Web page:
The rainy season was over and the river banks turned white as the kaash bloomed. Bhiku rented a rickety shanty owned by Bhinnu Majhi at a monthly rent of 8 annas and slept there at night. He got hold of a kantha, belonging to a deceased malaria patient. He stole straw from houses and spread it under the kantha and slept in peace. At times when he wandered into the town to beg at various homes, he managed to get some old clothes too. He folded them into a bundle and used them as a pillow. At night, if he felt cold from the river breeze, he took a piece of cloth from the bundle and wrapped himself. 

As he was living in peace and eating well, Bhiku regained his former health within a few days. His chest expanded. And as he moved, the muscles and sinews of his healthy hand and his back rippled with rejuvenated vigor. As he regained his lost strength, his manners too turned more and more abrasive. He still begged the way he did earlier in a suppliant manner, however, when he was denied, his anger began to unleash. If there was no one around, he would even curse a passerby who ignored him. When he went to buy something for a paisa, he would expect something for free. In case someone refused, he would almost hit the shopkeeper. If he saw women bathing in the river, he would stand on the banks, watching them under the pretense of wanting alms. When the women got scared by his presence, he derived a sense of pleasure. When they asked him to go away, he did not budge an inch and stood laughing wickedly.  

At night, he turned and tossed on the bed that he made for himself 

But this life without women, without company, felt bland. He longed for his earlier eventful life of excitement and action.

He would drink toddy and create a huge ruckus. In an inebriated state, he would spend the night at whore-houses. Every now and then, he would attack homes and would beat, rob, and disappear overnight. He would tie up and beat a husband in front of his wife, watching their reactions keenly. When a mother was forced to watch blood stream down her son’s body and screamed in pain for her son, he watched such sights under the torchlight. He knew no greater pleasure than such cries of pain. In order to escape the clutches of the police, he had to spend hiding in forest haunts. Such times were days of bliss for him. Many members of his gang had been arrested a number of times and faced jail terms but the police had been able to arrest him not more than once. When he, along with Rakhu Baagdi, had kidnapped Panaharshripati Biswas’s sister, he was sentenced to a seven years jail term but no one could keep him behind bars for more than two years. On a rainy evening, he scaled the jail walls and fled. He then went into a house by cutting through the fence and robbed it. He attacked a woman in broad daylight near the pond. He shut her mouth with his hand, and he made her remove the chain around her neck and the bangle that she had worn. He ran off with Rakhu’s wife to Noakhali and then by sea to Hatia. Six months later, he left Rakhu’s wife and joined three different gangs at three different points in time. He attacked and robbed several villages. He has no memory of their names now. And most recently, he split Baikuntha Saha’s second brother’s throat into two. 

What a thrilling life it used to be and what has it turned into now!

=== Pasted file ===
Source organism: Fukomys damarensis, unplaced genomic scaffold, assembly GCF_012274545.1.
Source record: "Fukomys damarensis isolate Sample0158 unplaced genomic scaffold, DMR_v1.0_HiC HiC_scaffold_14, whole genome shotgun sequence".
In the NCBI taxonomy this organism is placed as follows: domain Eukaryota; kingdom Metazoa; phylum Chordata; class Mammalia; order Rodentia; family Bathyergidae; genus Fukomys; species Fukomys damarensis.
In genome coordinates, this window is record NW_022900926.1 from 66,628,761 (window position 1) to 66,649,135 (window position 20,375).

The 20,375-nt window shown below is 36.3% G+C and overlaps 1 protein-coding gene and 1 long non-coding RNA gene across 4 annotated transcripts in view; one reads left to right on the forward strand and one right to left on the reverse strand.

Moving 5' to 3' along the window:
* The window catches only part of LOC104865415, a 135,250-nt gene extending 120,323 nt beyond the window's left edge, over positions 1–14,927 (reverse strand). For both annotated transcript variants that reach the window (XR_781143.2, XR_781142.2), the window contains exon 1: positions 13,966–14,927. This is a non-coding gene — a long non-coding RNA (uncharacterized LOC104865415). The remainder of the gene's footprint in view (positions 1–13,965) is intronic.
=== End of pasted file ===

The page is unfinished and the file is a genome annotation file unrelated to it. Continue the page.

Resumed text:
A man who enjoyed killing people has now been reduced to one who just curses a passerby who refuses to give him alms. His physical strength is just the way it used to be, absolutely perfect. But he does not have the ability to use that strength. So many shopkeepers sit alone at their shop late into the night, counting their day’s earnings. So many women live alone in their homes while their husbands are abroad. Instead of taking a sharp weapon in his hand and threatening them, he lay quiet under the thatch of Bhinnu Majhi’s hovel. In the darkness, he gently rubs his right hand and regrets his state. Amid innumerable weak men and frail women, Bhiku was the only one with great courage and strength, if only his hand had not been rendered useless. People can have such fates too!

However, he could still accept this misfortune. Regret was enough. But Bhiku could no longer bear to be alone. 

At the entrance to the bazaar, a female beggar used to beg for alms. She wasn’t too old and had a well enough body too. But below the knee of one of her legs, she had a huge blobby festering wound. It was because of this wound that she earned more than Bhiku. She took great care to see that the wound did not heal. 

Bhiku often went and sat beside her. He asked her, “Doesn’t the wound heal?”

The beggar woman said, “Of course it does. If I apply ointment, it will heal immediately.”

Bhiku said with care, “Heal it then. Apply ointment and let it heal fast. When it heals, you will not have to beg. You can stay with me.”

“Why on earth would I stay with you?”

“Why won’t you? I will give you food, and cloth to wear. I will keep you in comfort, you can sit with your legs folded. What’s not to like in that?”

The beggar woman was anything but easy to persuade. She put some tobacco leaves into her mouth to chew and said, “When you drive me out in a few days, how will I get this wound again?”

Bhiku promised that he would always care for her, tempting her with the happiness that he would provide. But the beggar woman did not agree at all. Bhiku returned, dejected. 

The moon rose in the sky, the ebb and tide of the river and the gentle feeling of winter lent an intoxication to the senses. The bananas in the banana plantation beside Bhiku’s thatch were now all over. Bhinnu Majhi bought his wife a silver ornament with a profit from the banana plantations. The palm fruit juice became intoxicating and tempting. Bhiku’s hatred changed to love. He could no longer control himself.